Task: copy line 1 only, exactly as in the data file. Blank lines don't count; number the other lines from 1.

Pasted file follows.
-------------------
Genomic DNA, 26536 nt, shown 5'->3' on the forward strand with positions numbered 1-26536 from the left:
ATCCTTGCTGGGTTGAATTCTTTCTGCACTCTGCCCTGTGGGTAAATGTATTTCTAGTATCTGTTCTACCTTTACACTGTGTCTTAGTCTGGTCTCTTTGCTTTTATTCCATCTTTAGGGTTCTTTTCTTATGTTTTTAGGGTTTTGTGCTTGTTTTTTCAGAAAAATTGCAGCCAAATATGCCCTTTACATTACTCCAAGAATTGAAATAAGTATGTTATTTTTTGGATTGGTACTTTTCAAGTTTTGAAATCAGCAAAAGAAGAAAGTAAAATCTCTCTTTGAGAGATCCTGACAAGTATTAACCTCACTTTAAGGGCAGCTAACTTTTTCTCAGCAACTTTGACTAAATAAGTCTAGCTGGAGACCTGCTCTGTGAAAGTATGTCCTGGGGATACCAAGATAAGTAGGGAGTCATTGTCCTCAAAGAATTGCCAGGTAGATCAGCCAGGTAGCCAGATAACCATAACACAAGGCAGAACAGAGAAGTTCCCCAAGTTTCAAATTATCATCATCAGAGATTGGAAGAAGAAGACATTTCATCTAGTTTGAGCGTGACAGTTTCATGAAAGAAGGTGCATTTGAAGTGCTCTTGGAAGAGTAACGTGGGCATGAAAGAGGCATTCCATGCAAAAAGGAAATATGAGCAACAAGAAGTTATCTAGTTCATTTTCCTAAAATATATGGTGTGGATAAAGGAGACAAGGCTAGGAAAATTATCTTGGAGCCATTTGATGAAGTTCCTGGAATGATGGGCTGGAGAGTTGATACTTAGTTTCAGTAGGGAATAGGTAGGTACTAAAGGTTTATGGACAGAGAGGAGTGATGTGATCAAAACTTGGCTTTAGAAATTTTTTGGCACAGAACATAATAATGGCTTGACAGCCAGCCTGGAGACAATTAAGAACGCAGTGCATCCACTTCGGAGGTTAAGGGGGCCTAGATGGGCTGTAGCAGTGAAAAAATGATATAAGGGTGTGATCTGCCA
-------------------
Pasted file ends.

Genomic DNA, 26536 nt, shown 5'->3' on the forward strand with positions numbered 1-26536 from the left: